At the end of this strange and troubled year, it has been a time of reflection. 2020 was a time of anxiety, anger and grief. COVID-19 ripped through the District exposing the existing health and economic inequalities in the Black community. We saw an eruption of action spurred by the deaths of George Floyd, Breonna Taylor, Ahmaud Arbery, Tony McDade, David McAttee and so many others. Collectively, we had difficult conversations with the aim to bring change in our community. We partnered with amazing non-profits to address the centuries of systemic racism and its devastating impact on communities of color supporting housing, workforce training and small business preservation strategies. Read on for a year end recap – and stay tuned for our next blog post sharing our plans for 2021.
Responding to a global pandemic was certainly not on our workplan in January. And yet as March approached, it was clear that COVID-19 was going to exacerbate the existing health and economic disparities in the communities we serve. Over the past several months, the data reveals an unsurprising fact – the African American population has had a disproportionally higher rate of infection, morbidity and job loss during this crisis.
We quickly banded together with three other local non-profits: Bread for the City; Martha’s Table; and Far Southeast Family Strengthening Collaborative to form THRIVE East of the River which has become one of the largest payments of short-term private emergency cash relief ever offered in the U.S. To date, we have distributed over $1.9 million to nearly 400 Ward 8 families along with weekly groceries and monthly dry goods. This condition free cash transfer collaboration will continue into 2021. From the beginning, senior researchers at the Urban Institute have documented and evaluated this work which has become a template for how to respond to future calamities. You can read the Urban Institute’s latest report on our efforts here.
Moving Towards Construction
We know that exposure to green space is essential to reinvigorating bodily and mental health through exercise and relaxation. We are seeing it right now, as people flock to parks and green spaces to relieve the anxiety of isolation, maintain a sense of metal wellbeing and physical presence. Although we’ve been working remotely for much of the year, we have made great progress moving towards construction of the Bridge Park.
In spring, we received unanimous approval of our design by an important federal review agency – the National Capital Planning Commission and in April led a virtual town hall that was attended by over 400 local residents. We’ve submitted construction permits to the Army Corps of Engineers and the US Coast Guard and our next $5 million task order is making its way through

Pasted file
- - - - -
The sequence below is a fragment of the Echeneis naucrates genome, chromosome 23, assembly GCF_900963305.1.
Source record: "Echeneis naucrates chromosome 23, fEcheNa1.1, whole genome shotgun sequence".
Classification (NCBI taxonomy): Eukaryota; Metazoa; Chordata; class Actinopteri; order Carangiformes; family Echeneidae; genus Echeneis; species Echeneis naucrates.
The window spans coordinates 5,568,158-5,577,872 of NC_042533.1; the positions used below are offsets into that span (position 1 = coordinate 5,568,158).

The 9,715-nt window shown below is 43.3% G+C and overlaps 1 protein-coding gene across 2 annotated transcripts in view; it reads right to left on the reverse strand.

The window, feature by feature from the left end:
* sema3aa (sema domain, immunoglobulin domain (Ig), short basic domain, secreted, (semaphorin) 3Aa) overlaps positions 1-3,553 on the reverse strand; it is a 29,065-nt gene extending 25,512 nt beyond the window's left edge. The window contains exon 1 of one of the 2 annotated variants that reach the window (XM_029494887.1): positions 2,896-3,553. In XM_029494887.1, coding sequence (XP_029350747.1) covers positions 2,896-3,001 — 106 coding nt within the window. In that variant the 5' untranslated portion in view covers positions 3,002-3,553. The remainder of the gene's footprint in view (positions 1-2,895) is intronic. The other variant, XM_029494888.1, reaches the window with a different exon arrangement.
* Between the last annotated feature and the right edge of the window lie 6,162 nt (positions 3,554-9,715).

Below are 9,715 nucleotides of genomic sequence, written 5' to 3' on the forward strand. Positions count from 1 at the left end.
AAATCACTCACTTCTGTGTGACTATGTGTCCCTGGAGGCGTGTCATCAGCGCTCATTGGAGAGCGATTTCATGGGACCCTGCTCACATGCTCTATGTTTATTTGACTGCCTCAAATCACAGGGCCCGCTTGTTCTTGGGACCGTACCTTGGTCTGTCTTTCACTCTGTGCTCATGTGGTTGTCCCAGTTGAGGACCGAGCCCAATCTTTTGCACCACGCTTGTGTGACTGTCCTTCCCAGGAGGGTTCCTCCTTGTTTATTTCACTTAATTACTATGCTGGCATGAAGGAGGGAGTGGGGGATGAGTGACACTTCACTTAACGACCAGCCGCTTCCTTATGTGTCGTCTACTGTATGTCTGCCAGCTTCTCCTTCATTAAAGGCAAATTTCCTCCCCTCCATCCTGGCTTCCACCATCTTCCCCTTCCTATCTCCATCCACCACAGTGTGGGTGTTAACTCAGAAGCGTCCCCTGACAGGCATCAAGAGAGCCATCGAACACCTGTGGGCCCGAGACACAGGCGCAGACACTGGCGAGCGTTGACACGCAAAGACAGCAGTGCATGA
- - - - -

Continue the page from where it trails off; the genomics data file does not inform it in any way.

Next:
the District’s approval process expected to be executed in January. By this time next year, we should be at 100% design and begin soliciting our general contractor. Special note of appreciation to our very talented design team at OMA, OLIN and WRA along with our partners at the District Department of Transportation.
Building A More Equitable Community
In 2015 we released our community driven Equitable Development Plan – affordable housing, workforce training, small business preservation and cultural equity strategies to ensure local residents can stay and thrive in place. Since then, we have secured over $60 million to implement these strategies, nearly the cost of building the actual park. In 2020, this includes providing pro bono accounting services to local small businesses that in turn received over $200,000 in local and federal COVIC-19 relief grants. Our partners at Skyland Workforce Center led their 17th construction training in October with over 70 Ward 6, 7 & 8 residents placed in jobs. Three graduates of our Ward 8 Home Buyers Club received $10,000 forgivable loans to purchase townhomes at Hunter Place building generational wealth. And our cultural programming went virtual with a panel exploring the defund the police movement, vegan cooking workshops attended by over 700 residents and two interactive performances led by Ward 8’s own Playback Theater.
This work has now gone national as we have advised similar park projects in Los Angeles, Dallas, St. Louis, Buffalo, Durham and San Francisco who have worked with their local residents to create equitable development plans inspired by our work in Washington, D.C. We are so proud of the hard work accomplished by the Bridge Park team and our partners.
As we emerge into a post COVID-19 world, civic spaces like the 11th Street Bridge Park will be places of mourning, healing, celebration and service to our community. The Bridge Park
will be an anchor for residents to rebuild social capital, improve public health and sustain equitable and inclusive economic growth. We will get through this. We will reconnect with each other. By acting intentionally and building on seven years of a community driven process – the Bridge Park can help stitch together Washington D.C. We ask that you join us to build a space that supports thriving neighborhoods and vibrant civic life – a place for all of us.
We so look forward to seeing you in 2021. In the meantime, wishing you and your family a very safe and healthy holidays and happy new year.
Scott, Jessica, Vaughn, Destinee & Mehvish